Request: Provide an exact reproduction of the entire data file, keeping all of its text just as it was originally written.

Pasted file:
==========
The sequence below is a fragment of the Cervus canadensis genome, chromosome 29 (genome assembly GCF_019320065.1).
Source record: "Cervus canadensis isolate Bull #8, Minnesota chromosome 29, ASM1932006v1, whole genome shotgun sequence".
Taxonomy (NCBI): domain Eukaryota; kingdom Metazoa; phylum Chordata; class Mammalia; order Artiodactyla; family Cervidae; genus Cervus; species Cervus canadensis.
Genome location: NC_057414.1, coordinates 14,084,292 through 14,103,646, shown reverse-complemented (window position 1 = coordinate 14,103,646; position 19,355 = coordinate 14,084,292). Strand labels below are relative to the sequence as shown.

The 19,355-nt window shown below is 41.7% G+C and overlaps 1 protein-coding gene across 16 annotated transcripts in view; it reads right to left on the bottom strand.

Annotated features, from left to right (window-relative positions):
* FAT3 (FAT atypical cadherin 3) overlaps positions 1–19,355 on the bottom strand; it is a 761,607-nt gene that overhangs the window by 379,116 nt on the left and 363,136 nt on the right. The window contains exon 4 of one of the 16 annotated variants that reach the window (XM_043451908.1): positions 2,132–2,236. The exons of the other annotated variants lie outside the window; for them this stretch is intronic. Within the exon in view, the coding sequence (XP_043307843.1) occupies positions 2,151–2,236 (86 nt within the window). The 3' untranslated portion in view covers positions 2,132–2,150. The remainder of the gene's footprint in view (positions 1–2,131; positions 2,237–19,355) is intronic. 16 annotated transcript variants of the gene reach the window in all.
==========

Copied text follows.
The sequence below is a fragment of the Cervus canadensis genome, chromosome 29 (genome assembly GCF_019320065.1).
Source record: "Cervus canadensis isolate Bull #8, Minnesota chromosome 29, ASM1932006v1, whole genome shotgun sequence".
Taxonomy (NCBI): domain Eukaryota; kingdom Metazoa; phylum Chordata; class Mammalia; order Artiodactyla; family Cervidae; genus Cervus; species Cervus canadensis.
Genome location: NC_057414.1, coordinates 14,084,292 through 14,103,646, shown reverse-complemented (window position 1 = coordinate 14,103,646; position 19,355 = coordinate 14,084,292). Strand labels below are relative to the sequence as shown.

The 19,355-nt window shown below is 41.7% G+C and overlaps 1 protein-coding gene across 16 annotated transcripts in view; it reads right to left on the bottom strand.

Annotated features, from left to right (window-relative positions):
* FAT3 (FAT atypical cadherin 3) overlaps positions 1–19,355 on the bottom strand; it is a 761,607-nt gene that overhangs the window by 379,116 nt on the left and 363,136 nt on the right. The window contains exon 4 of one of the 16 annotated variants that reach the window (XM_043451908.1): positions 2,132–2,236. The exons of the other annotated variants lie outside the window; for them this stretch is intronic. Within the exon in view, the coding sequence (XP_043307843.1) occupies positions 2,151–2,236 (86 nt within the window). The 3' untranslated portion in view covers positions 2,132–2,150. The remainder of the gene's footprint in view (positions 1–2,131; positions 2,237–19,355) is intronic. 16 annotated transcript variants of the gene reach the window in all.